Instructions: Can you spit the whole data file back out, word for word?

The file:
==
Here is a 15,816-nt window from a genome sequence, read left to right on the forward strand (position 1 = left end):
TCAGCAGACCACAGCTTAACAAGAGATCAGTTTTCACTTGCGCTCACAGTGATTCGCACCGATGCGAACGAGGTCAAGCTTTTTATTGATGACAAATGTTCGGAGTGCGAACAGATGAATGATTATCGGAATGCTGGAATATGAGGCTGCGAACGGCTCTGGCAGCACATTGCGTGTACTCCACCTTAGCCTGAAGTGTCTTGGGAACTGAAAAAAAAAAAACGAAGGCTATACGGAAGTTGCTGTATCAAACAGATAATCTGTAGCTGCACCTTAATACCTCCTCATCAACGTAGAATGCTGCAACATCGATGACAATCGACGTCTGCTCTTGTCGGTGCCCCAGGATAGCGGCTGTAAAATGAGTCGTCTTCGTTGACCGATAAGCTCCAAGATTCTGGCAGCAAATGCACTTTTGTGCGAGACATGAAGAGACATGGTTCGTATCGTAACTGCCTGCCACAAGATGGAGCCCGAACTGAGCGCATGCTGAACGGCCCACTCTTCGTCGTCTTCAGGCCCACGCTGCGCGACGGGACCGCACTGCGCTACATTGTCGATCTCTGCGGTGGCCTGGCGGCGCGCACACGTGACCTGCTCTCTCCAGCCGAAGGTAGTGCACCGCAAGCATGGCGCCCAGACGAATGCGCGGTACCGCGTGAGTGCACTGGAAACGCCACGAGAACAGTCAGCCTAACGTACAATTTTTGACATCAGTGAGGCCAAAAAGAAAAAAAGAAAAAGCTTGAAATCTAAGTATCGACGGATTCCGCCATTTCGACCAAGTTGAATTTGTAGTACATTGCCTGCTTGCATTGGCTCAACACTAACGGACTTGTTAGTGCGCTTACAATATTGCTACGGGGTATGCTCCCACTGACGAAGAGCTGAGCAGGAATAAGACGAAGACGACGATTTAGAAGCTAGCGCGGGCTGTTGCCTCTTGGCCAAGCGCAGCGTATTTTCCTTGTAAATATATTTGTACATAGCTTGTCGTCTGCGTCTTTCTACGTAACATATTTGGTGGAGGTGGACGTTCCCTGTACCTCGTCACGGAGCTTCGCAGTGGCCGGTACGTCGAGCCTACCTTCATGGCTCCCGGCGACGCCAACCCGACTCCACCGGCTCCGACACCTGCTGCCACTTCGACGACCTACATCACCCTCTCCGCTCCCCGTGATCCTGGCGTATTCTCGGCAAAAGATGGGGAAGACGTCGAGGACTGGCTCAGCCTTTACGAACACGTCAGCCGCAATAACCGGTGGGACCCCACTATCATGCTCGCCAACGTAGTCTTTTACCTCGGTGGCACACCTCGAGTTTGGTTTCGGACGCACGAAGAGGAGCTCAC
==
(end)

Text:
Here is a 15,816-nt window from a genome sequence, read left to right on the forward strand (position 1 = left end):
TCAGCAGACCACAGCTTAACAAGAGATCAGTTTTCACTTGCGCTCACAGTGATTCGCACCGATGCGAACGAGGTCAAGCTTTTTATTGATGACAAATGTTCGGAGTGCGAACAGATGAATGATTATCGGAATGCTGGAATATGAGGCTGCGAACGGCTCTGGCAGCACATTGCGTGTACTCCACCTTAGCCTGAAGTGTCTTGGGAACTGAAAAAAAAAAAACGAAGGCTATACGGAAGTTGCTGTATCAAACAGATAATCTGTAGCTGCACCTTAATACCTCCTCATCAACGTAGAATGCTGCAACATCGATGACAATCGACGTCTGCTCTTGTCGGTGCCCCAGGATAGCGGCTGTAAAATGAGTCGTCTTCGTTGACCGATAAGCTCCAAGATTCTGGCAGCAAATGCACTTTTGTGCGAGACATGAAGAGACATGGTTCGTATCGTAACTGCCTGCCACAAGATGGAGCCCGAACTGAGCGCATGCTGAACGGCCCACTCTTCGTCGTCTTCAGGCCCACGCTGCGCGACGGGACCGCACTGCGCTACATTGTCGATCTCTGCGGTGGCCTGGCGGCGCGCACACGTGACCTGCTCTCTCCAGCCGAAGGTAGTGCACCGCAAGCATGGCGCCCAGACGAATGCGCGGTACCGCGTGAGTGCACTGGAAACGCCACGAGAACAGTCAGCCTAACGTACAATTTTTGACATCAGTGAGGCCAAAAAGAAAAAAAGAAAAAGCTTGAAATCTAAGTATCGACGGATTCCGCCATTTCGACCAAGTTGAATTTGTAGTACATTGCCTGCTTGCATTGGCTCAACACTAACGGACTTGTTAGTGCGCTTACAATATTGCTACGGGGTATGCTCCCACTGACGAAGAGCTGAGCAGGAATAAGACGAAGACGACGATTTAGAAGCTAGCGCGGGCTGTTGCCTCTTGGCCAAGCGCAGCGTATTTTCCTTGTAAATATATTTGTACATAGCTTGTCGTCTGCGTCTTTCTACGTAACATATTTGGTGGAGGTGGACGTTCCCTGTACCTCGTCACGGAGCTTCGCAGTGGCCGGTACGTCGAGCCTACCTTCATGGCTCCCGGCGACGCCAACCCGACTCCACCGGCTCCGACACCTGCTGCCACTTCGACGACCTACATCACCCTCTCCGCTCCCCGTGATCCTGGCGTATTCTCGGCAAAAGATGGGGAAGACGTCGAGGACTGGCTCAGCCTTTACGAACACGTCAGCCGCAATAACCGGTGGGACCCCACTATCATGCTCGCCAACGTAGTCTTTTACCTCGGTGGCACACCTCGAGTTTGGTTTCGGACGCACGAAGAGGAGCTCAC